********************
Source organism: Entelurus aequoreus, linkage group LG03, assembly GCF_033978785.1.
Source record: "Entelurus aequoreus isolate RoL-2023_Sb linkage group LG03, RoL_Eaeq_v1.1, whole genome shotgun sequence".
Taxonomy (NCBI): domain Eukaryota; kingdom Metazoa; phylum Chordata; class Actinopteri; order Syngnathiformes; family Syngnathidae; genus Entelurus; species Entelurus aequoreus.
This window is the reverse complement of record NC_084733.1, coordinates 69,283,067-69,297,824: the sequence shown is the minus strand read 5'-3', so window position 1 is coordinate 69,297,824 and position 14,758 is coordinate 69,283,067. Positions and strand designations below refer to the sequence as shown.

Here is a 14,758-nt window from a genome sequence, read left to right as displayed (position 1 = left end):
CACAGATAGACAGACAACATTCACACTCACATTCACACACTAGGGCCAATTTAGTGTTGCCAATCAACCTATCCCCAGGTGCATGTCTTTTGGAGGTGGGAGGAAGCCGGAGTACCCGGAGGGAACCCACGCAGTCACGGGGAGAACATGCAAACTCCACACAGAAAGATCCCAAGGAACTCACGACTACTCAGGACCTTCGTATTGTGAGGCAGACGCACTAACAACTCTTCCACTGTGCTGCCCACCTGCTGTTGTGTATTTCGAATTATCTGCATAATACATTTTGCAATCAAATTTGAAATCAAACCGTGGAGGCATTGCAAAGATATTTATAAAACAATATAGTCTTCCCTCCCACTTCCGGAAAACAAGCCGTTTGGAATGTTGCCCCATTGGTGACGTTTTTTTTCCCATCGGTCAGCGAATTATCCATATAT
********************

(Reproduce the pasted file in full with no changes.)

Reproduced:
Source organism: Entelurus aequoreus, linkage group LG03, assembly GCF_033978785.1.
Source record: "Entelurus aequoreus isolate RoL-2023_Sb linkage group LG03, RoL_Eaeq_v1.1, whole genome shotgun sequence".
Taxonomy (NCBI): domain Eukaryota; kingdom Metazoa; phylum Chordata; class Actinopteri; order Syngnathiformes; family Syngnathidae; genus Entelurus; species Entelurus aequoreus.
This window is the reverse complement of record NC_084733.1, coordinates 69,283,067-69,297,824: the sequence shown is the minus strand read 5'-3', so window position 1 is coordinate 69,297,824 and position 14,758 is coordinate 69,283,067. Positions and strand designations below refer to the sequence as shown.

Here is a 14,758-nt window from a genome sequence, read left to right as displayed (position 1 = left end):
CACAGATAGACAGACAACATTCACACTCACATTCACACACTAGGGCCAATTTAGTGTTGCCAATCAACCTATCCCCAGGTGCATGTCTTTTGGAGGTGGGAGGAAGCCGGAGTACCCGGAGGGAACCCACGCAGTCACGGGGAGAACATGCAAACTCCACACAGAAAGATCCCAAGGAACTCACGACTACTCAGGACCTTCGTATTGTGAGGCAGACGCACTAACAACTCTTCCACTGTGCTGCCCACCTGCTGTTGTGTATTTCGAATTATCTGCATAATACATTTTGCAATCAAATTTGAAATCAAACCGTGGAGGCATTGCAAAGATATTTATAAAACAATATAGTCTTCCCTCCCACTTCCGGAAAACAAGCCGTTTGGAATGTTGCCCCATTGGTGACGTTTTTTTTCCCATCGGTCAGCGAATTATCCATATAT